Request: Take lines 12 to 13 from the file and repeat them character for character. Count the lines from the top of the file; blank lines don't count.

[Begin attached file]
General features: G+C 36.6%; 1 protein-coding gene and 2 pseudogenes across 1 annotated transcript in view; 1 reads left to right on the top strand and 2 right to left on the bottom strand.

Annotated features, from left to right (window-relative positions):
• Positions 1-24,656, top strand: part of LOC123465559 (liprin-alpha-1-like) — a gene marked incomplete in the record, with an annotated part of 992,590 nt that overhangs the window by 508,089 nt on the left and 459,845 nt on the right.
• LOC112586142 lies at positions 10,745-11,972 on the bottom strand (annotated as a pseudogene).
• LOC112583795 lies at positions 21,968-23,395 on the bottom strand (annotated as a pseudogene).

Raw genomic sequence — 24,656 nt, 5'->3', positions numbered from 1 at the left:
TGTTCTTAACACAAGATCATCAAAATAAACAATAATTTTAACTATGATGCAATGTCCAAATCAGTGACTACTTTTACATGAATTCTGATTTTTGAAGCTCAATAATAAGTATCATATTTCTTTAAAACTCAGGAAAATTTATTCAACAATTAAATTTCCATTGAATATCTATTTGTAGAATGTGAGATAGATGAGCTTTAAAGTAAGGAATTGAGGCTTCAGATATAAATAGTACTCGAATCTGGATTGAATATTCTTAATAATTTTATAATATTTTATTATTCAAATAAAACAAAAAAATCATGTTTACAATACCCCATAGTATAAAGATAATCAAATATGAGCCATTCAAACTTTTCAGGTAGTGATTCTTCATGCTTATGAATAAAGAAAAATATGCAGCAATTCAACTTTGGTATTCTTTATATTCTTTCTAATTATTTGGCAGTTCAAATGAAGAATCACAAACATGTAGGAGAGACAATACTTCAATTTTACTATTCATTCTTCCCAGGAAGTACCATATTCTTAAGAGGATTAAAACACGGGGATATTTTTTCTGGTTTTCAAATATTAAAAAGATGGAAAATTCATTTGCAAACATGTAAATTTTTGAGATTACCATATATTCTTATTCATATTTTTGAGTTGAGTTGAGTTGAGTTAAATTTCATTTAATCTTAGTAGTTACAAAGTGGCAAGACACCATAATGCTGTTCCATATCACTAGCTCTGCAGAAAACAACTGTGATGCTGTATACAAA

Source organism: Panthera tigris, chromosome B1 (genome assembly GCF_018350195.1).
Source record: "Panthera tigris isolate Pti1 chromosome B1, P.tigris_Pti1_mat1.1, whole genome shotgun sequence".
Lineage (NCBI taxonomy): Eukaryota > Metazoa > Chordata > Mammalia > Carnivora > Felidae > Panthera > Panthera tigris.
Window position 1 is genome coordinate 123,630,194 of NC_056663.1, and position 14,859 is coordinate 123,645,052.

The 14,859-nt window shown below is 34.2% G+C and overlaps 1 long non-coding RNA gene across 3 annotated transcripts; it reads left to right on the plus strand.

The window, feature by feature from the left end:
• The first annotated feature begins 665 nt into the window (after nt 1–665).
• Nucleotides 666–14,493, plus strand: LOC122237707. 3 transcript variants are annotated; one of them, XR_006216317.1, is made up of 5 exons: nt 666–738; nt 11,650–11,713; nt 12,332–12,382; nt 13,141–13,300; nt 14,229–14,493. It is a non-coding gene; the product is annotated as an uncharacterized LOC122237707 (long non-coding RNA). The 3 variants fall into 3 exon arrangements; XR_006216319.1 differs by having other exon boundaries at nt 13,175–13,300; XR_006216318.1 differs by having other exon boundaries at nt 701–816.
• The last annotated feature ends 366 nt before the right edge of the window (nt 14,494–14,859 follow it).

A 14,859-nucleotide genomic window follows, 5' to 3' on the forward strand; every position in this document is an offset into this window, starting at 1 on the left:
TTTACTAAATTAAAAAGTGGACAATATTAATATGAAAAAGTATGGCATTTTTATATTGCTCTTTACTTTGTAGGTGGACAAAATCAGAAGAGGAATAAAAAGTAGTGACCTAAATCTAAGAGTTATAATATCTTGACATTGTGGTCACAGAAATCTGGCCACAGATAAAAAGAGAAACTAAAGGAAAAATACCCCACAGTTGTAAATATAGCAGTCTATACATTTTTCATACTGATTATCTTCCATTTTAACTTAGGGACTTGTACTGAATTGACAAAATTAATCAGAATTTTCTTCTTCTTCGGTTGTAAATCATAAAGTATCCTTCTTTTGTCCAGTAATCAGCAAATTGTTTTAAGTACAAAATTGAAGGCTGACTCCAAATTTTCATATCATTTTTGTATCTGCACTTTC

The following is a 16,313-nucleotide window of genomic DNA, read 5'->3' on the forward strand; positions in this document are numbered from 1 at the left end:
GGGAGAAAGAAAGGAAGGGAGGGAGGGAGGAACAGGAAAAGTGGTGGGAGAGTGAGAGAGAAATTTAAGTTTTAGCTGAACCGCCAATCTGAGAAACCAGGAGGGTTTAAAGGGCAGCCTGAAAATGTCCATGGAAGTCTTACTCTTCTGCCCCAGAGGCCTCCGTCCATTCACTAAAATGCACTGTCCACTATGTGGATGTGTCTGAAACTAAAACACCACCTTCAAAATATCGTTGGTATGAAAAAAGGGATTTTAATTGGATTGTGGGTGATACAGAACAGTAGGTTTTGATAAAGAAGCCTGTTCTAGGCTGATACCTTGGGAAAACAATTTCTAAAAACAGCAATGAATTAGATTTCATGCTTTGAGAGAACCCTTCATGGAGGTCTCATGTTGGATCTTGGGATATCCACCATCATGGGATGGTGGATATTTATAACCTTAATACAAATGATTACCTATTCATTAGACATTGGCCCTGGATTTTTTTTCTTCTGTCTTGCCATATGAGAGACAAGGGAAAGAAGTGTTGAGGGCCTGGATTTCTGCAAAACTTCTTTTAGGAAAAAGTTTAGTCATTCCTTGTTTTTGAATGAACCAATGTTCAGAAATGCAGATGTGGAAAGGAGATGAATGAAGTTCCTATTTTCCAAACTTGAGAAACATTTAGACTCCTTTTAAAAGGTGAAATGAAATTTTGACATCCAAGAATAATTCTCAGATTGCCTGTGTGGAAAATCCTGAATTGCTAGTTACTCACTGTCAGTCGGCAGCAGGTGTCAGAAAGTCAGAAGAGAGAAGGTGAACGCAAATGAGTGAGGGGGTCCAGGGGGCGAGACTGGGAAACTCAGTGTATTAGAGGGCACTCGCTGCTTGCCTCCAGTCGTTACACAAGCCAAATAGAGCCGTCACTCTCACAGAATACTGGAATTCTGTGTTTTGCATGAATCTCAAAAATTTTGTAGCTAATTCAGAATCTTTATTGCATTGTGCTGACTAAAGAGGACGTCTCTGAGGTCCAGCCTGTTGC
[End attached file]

The 14,859-nt window shown below is 34.2% G+C and overlaps 1 long non-coding RNA gene across 3 annotated transcripts; it reads left to right on the plus strand.

The window, feature by feature from the left end: